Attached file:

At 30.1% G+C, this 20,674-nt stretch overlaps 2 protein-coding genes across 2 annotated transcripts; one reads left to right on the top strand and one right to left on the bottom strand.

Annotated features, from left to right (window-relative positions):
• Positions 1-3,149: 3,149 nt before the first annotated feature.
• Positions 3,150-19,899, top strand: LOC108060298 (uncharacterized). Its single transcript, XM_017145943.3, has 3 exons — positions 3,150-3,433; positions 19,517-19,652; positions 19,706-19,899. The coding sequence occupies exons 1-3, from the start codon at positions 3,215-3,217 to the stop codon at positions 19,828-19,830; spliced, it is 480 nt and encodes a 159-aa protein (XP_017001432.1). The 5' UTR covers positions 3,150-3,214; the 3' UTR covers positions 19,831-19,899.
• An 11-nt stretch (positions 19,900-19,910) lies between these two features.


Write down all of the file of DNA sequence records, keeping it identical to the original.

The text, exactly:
At 30.1% G+C, this 20,674-nt stretch overlaps 2 protein-coding genes across 2 annotated transcripts; one reads left to right on the top strand and one right to left on the bottom strand.

Annotated features, from left to right (window-relative positions):
• Positions 1-3,149: 3,149 nt before the first annotated feature.
• Positions 3,150-19,899, top strand: LOC108060298 (uncharacterized). Its single transcript, XM_017145943.3, has 3 exons — positions 3,150-3,433; positions 19,517-19,652; positions 19,706-19,899. The coding sequence occupies exons 1-3, from the start codon at positions 3,215-3,217 to the stop codon at positions 19,828-19,830; spliced, it is 480 nt and encodes a 159-aa protein (XP_017001432.1). The 5' UTR covers positions 3,150-3,214; the 3' UTR covers positions 19,831-19,899.
• An 11-nt stretch (positions 19,900-19,910) lies between these two features.